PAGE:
Intraocular pressures are generally higher in people with thicker corneas and lower in those with thin corneas. Your eye care practitioner may also measure the thickness of your cornea using similar instruments to determine the pressure measurements’ accuracy.
Intraocular pressures can vary by about 3-6mmHg over a day. Intraocular pressures are highest in the morning’s early hours and lowest at the end of the day. Your eye care practitioner may recommend a drink water test to evaluate the extent of variation. This test involves drinking about 1L of water to simulate peak intraocular pressure and determine the efficacy of the eye’s drainage pathway (known as the trabecular meshwork).
Pressure measurements are then taken every 15 minutes for an hour.
Visual field testing
Visual field testing is a measurement of the peripheral vision performed on a computerised machine capable of mapping out your field of vision based on your response to visual light targets.
Initially, a visual field test can be hard to perform accurately. Performance improves significantly on repeat testing. You may need to do 2-3 visual field tests to generate reliable, repeatable results for your eye care practitioner’s interpretation.
Retinal nerve fibre layer (RNFL) analysis
Retinal nerve fibre layer (RNFL) analysis non-invasively and quantitatively measures the nerve tissue’s thickness around the optic disc. Like visual field testing, RNFL analysis is used to help in the diagnosis of Glaucoma and aid in monitoring response to treatment.
How is open-angle Glaucoma treated?
Reducing the intraocular pressure in the eye is currently the only method of treating Glaucoma. We cannot reverse damage to the optic nerve, so early detection is critical for preserving vision.
The mainstay treatment for OAG is intraocular pressure-reducing eye drops. There are several different classes and subtypes of glaucoma medications. The drops either reduce the production of fluid or aid the drainage to relieve pressure.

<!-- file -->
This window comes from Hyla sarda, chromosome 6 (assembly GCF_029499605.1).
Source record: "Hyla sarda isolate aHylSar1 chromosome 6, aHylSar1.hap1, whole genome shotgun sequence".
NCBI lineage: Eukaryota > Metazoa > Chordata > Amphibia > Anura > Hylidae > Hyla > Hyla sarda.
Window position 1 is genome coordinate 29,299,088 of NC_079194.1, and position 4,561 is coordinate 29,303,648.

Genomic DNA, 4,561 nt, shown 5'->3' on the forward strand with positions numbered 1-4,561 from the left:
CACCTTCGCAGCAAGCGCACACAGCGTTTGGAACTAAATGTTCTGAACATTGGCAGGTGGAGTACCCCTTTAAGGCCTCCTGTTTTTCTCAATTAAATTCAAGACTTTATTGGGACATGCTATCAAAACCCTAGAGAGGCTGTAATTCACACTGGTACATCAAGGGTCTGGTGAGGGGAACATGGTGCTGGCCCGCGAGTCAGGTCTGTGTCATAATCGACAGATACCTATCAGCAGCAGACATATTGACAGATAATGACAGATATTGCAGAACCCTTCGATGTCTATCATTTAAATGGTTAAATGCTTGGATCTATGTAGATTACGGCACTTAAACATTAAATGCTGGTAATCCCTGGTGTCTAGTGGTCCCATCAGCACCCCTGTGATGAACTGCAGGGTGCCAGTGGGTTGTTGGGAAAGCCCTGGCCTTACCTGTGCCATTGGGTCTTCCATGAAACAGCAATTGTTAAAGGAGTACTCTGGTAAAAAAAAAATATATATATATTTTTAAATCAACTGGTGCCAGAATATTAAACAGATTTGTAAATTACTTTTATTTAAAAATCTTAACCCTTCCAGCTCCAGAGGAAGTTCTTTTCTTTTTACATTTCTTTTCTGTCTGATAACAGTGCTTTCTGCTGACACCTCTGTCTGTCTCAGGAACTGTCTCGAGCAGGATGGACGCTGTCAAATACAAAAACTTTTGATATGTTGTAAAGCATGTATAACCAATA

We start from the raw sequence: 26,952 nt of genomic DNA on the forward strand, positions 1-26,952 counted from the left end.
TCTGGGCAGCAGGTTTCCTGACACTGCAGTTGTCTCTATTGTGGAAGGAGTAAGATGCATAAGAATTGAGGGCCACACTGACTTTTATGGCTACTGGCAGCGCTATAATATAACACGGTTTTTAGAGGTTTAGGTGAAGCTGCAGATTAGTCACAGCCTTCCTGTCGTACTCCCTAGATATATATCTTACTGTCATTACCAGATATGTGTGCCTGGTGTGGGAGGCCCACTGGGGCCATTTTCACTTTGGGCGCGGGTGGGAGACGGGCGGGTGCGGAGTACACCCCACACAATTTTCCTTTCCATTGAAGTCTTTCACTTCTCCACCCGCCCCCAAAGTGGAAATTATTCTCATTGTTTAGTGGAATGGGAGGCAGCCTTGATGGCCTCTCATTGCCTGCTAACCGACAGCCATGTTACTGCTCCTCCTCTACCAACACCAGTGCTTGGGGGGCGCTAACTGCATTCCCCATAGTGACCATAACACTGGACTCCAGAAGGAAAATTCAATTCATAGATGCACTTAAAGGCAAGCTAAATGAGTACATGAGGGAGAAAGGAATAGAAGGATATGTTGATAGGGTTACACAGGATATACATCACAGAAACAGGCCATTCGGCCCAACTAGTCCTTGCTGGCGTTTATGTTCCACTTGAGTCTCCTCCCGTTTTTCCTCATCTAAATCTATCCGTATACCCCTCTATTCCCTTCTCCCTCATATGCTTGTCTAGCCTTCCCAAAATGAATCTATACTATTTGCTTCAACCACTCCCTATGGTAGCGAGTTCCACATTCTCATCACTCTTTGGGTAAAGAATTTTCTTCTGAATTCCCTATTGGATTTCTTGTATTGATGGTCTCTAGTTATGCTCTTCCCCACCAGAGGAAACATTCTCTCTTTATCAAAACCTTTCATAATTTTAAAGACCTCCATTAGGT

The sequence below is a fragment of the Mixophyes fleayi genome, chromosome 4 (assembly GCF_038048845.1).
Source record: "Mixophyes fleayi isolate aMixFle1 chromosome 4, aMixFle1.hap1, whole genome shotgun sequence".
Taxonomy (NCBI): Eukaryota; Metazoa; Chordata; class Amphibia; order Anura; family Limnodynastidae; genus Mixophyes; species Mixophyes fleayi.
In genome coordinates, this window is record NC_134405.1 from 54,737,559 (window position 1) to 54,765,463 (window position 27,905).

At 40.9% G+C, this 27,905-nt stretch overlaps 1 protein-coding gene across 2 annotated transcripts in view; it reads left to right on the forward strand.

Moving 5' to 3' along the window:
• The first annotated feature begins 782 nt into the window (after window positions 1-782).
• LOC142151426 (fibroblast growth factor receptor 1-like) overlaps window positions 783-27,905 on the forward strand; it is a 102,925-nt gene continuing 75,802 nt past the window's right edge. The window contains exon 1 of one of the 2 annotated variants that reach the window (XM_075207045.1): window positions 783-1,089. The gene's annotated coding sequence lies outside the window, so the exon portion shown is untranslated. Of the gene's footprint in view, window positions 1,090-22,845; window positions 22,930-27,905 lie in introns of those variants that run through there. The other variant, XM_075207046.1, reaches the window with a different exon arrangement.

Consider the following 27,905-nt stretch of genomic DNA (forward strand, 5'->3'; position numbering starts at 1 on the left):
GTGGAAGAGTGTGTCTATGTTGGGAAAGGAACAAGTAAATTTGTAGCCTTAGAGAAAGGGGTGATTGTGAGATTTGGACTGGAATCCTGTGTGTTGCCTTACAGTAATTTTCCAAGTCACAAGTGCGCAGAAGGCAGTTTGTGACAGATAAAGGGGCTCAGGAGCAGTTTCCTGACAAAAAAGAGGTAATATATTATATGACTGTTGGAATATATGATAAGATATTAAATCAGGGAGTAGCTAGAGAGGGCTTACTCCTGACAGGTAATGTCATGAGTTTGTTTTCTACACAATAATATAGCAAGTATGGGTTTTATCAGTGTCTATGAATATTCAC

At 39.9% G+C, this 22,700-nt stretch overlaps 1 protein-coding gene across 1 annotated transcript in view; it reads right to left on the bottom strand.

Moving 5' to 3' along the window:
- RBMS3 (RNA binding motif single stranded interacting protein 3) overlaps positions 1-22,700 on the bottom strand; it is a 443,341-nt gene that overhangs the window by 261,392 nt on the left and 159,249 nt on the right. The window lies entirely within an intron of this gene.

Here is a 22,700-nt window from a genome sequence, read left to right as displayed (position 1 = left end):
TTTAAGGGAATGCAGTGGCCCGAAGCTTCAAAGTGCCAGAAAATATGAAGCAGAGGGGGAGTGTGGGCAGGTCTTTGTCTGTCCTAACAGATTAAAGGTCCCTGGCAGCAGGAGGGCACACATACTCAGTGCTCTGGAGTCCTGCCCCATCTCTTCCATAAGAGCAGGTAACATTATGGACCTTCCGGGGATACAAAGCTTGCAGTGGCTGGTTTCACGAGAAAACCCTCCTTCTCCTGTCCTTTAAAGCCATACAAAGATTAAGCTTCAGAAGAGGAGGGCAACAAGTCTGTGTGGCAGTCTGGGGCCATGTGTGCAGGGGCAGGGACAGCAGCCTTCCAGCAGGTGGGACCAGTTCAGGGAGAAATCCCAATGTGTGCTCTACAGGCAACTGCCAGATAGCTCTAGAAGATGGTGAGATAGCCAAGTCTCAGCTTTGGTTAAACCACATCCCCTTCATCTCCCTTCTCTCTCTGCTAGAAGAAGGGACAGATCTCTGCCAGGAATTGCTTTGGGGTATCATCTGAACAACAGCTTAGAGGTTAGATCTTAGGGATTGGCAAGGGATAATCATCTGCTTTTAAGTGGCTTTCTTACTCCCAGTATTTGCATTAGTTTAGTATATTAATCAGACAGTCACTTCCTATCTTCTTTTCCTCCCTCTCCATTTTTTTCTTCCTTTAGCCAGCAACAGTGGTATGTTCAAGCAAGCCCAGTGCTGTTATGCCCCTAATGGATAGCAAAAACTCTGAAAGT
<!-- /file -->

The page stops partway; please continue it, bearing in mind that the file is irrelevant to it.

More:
Most glaucoma medications are safe to use and have minimal side-effects. Dosing varies from once a day to three times a day. Your eye care practitioner will discuss in detail with you any known adverse drug reactions and or potential interactions with your other medications before commencing treatment.
You may require more than one type of anti-glaucoma medication to control the intraocular pressure in your eye. Medical therapy will usually be an ongoing commitment for life.
Selective laser trabeculoplasty (SLT)
Selective laser trabeculoplasty (SLT) is a special laser that we apply to the eye’s drainage system to improve fluid flow from the eye.
SLT can be considered as a first-line treatment option in suitable patients or if there has been an inadequate response to anti-glaucoma medication or intolerance of eyedrops. Laser treatment is very safe and painless; however, you may require more than one treatment for maximal effect. The efficacy of SLT may also reduce over time. Some patients still need ongoing medical therapy despite SLT treatment.
We usually consider surgery to treat advanced OAG when neither medical therapy nor laser has been sufficient at stopping optic nerve damage and/or vision loss. There are numerous surgical options for OAG, including the insertion of minimally invasive stent-like devices, trabeculectomy, and insertion of a drainage implant or shunt.
Where does intraocular pressure come from?
Intraocular pressure is primarily determined by two things – the production of fluid (aqueous) and drainage of fluid into the bloodstream via the eye’s drainage system.
The body regulates the production and drainage of this fluid to create an optimal balance. In OAG, this balance is not adequately maintained (i.e. too much production or not enough drainage) and intraocular pressure increases as a result.